Zach: Well it’s great to hear that you guys are thinking about this like as an opportunity to be  more expansive and kind of more accessible and more relevant to other people, I think that’s what we are finding as we have these conversations with artists is that as much  as this is limiting to the creative environment  which we are used to working in or the creative reflexes that we might already have, it’s also deeply kind of fraying and kind of expansive to look at in what ways this new medium, or this new relationship between audience and artist creates opportunities to play with new expectations that people have including like how zoom works, and these virtual backgrounds and even just the idea of when people switch the orientation of their face horizontally, like the flipping of things, is so funny and can be really really ridiculous(laughs), How are you thinking about these improvements or– I don’t mean to say improvements like there was a deficiency—like these new fixtures on your programming model, how do those move into the future and move into some imagined post quarantine world, are you thinking about those things and what building out this new digital infostructure means for you guys as you move forward?

Greg: Yeah I mean I’m giving it some thought though I’ll also admit to being deep in the throes of a crisis so I’m kind of just looking at what’s on fire today and them you know I’m there talking all afternoon. But you know for me I think what’s actually been the most interesting and probably has the most long term impact on the theatre has been in our education, so we have for the entire time we have been open, we’re also kind of equally a performance space as a training center  and so we have offered classes in stand up, improv, sketch, dramatic and comedic acting, storytelling, and other disciplines, for 15 years, and that’s a really important and significant source of our income because we try to operate on our income we try to operate without financial support, although that obviously will be a different case this year. And what we had to do very quickly when all this started was we had to figure out how to offer classes to 300 students who had signed up for classes that were supposed to start on March 15th that week– how do you teach all those people online? And also, how do you, to be quite frank and honest and transparent, how do you not give refunds to all of those people? Because if everyone requested a refund, we would’ve probably had to close our doors or at least tell them get in line and wait a while. And we are very fortunate: about half of the students wanted to continue online and the other half said that they were happy to wait until they could take a class in person and receive a credit, and that’s one of the other great things, I think people have been very understanding in the theatre community because they support theatre, they recognize its value and they want to do what they can to help. But for us figuring out how to do classes online has been a really kind of fun problem in my mind, and you know instructors were obviously nervous, I mean I went to teach a class and I was nervous and I prefaced it with y saying “I don’t know how any of this is gonna go, but we are gonna try it, and if it doesn’t work I’ll come up with something else because I’m an improvisor.” But we‘ve got, you know, a couple hundred students who continued with class and are having a really fun time and we’re figuring out that you can really have meaningful connection, you can learn the skills of improv online and so that’s been really exciting and its also brought in people who would not normally take a class with us, people all over the country who want to sign up, and so I think that’s something we are definitely going to continue even when we are allowed to go back to meeting and holding classes in person. I would expect we’ll also continue to have some number of classes, probably especially, writing classes which we offer, you know, online.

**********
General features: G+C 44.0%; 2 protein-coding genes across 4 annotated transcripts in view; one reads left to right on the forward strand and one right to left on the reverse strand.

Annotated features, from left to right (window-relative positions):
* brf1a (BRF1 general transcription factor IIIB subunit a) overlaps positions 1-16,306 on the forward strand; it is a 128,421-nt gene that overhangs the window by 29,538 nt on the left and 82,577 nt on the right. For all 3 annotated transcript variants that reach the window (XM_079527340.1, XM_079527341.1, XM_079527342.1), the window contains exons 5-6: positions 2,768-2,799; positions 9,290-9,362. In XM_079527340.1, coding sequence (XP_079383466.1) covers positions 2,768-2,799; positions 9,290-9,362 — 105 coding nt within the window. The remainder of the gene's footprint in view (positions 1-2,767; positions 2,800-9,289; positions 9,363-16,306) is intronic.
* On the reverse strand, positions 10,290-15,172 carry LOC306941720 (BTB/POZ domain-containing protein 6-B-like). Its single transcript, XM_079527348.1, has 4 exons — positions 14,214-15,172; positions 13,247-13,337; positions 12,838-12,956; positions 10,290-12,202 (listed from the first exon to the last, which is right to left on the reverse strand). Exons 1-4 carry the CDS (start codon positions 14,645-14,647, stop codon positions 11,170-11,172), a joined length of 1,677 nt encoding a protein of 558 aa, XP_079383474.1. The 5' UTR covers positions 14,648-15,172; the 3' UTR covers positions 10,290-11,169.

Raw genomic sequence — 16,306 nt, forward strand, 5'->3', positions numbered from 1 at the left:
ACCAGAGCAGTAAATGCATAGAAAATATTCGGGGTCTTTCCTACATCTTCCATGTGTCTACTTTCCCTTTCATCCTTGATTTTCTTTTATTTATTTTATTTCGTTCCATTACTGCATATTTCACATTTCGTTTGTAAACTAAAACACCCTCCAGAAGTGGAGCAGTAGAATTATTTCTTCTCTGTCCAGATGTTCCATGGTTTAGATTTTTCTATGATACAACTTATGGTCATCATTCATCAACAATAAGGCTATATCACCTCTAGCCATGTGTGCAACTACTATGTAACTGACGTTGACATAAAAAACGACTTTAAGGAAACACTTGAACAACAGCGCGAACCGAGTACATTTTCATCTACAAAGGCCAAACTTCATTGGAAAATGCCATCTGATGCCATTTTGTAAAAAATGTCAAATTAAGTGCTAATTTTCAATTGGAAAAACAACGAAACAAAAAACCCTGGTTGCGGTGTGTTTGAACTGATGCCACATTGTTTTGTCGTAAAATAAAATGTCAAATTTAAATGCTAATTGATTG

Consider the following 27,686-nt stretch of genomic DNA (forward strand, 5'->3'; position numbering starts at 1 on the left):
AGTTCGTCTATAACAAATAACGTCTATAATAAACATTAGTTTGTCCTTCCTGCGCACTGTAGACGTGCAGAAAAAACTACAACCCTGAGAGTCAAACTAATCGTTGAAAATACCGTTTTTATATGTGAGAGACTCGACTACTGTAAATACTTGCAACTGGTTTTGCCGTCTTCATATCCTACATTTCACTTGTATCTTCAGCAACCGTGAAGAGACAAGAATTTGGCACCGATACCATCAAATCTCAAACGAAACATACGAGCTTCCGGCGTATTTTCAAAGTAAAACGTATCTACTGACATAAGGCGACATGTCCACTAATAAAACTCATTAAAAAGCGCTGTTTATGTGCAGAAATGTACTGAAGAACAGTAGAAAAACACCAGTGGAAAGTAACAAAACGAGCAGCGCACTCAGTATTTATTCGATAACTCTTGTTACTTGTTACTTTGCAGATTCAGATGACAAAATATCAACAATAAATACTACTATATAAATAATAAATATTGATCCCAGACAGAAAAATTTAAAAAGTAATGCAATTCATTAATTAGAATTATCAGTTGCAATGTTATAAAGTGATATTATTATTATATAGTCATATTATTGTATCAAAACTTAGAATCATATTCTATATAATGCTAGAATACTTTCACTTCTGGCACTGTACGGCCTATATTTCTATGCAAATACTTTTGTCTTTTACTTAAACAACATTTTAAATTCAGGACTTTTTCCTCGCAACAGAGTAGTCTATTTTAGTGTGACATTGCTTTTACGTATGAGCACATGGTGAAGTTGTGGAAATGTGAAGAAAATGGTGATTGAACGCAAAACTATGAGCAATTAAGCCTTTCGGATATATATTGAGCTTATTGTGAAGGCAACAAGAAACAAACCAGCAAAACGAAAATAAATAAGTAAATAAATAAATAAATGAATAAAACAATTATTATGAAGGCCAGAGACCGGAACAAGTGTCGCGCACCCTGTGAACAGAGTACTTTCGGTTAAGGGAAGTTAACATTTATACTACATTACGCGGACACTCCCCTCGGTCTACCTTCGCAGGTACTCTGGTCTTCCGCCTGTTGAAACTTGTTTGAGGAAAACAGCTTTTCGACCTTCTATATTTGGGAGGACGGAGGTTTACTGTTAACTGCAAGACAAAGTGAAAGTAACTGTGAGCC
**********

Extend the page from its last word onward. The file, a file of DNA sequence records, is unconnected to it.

Raina: That’s awesome! You know we have talked about a number of ups and downs but are there any particular successes or any little victories that you’ve had since all of this started that you are most excited about?